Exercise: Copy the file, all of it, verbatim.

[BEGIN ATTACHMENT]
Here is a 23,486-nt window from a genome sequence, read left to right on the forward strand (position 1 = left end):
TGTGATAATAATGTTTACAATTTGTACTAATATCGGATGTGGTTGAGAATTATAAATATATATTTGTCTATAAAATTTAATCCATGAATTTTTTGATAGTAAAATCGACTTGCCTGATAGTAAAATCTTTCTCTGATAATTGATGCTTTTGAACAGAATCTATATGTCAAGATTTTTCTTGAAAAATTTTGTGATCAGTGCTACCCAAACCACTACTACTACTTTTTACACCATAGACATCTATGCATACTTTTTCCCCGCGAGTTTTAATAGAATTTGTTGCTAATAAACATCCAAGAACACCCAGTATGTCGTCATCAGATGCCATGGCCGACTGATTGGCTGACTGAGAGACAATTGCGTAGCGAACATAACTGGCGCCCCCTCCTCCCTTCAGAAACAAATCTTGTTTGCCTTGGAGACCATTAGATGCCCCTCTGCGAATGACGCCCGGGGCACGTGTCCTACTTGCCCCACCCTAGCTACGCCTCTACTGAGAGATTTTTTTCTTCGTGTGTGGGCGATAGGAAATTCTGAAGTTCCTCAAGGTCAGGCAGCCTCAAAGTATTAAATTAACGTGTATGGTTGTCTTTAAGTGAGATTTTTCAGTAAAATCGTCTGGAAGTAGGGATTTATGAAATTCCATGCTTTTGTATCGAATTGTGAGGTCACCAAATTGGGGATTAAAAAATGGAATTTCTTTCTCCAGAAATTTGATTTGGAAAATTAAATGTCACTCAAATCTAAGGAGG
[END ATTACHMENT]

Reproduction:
Here is a 23,486-nt window from a genome sequence, read left to right on the forward strand (position 1 = left end):
TGTGATAATAATGTTTACAATTTGTACTAATATCGGATGTGGTTGAGAATTATAAATATATATTTGTCTATAAAATTTAATCCATGAATTTTTTGATAGTAAAATCGACTTGCCTGATAGTAAAATCTTTCTCTGATAATTGATGCTTTTGAACAGAATCTATATGTCAAGATTTTTCTTGAAAAATTTTGTGATCAGTGCTACCCAAACCACTACTACTACTTTTTACACCATAGACATCTATGCATACTTTTTCCCCGCGAGTTTTAATAGAATTTGTTGCTAATAAACATCCAAGAACACCCAGTATGTCGTCATCAGATGCCATGGCCGACTGATTGGCTGACTGAGAGACAATTGCGTAGCGAACATAACTGGCGCCCCCTCCTCCCTTCAGAAACAAATCTTGTTTGCCTTGGAGACCATTAGATGCCCCTCTGCGAATGACGCCCGGGGCACGTGTCCTACTTGCCCCACCCTAGCTACGCCTCTACTGAGAGATTTTTTTCTTCGTGTGTGGGCGATAGGAAATTCTGAAGTTCCTCAAGGTCAGGCAGCCTCAAAGTATTAAATTAACGTGTATGGTTGTCTTTAAGTGAGATTTTTCAGTAAAATCGTCTGGAAGTAGGGATTTATGAAATTCCATGCTTTTGTATCGAATTGTGAGGTCACCAAATTGGGGATTAAAAAATGGAATTTCTTTCTCCAGAAATTTGATTTGGAAAATTAAATGTCACTCAAATCTAAGGAGG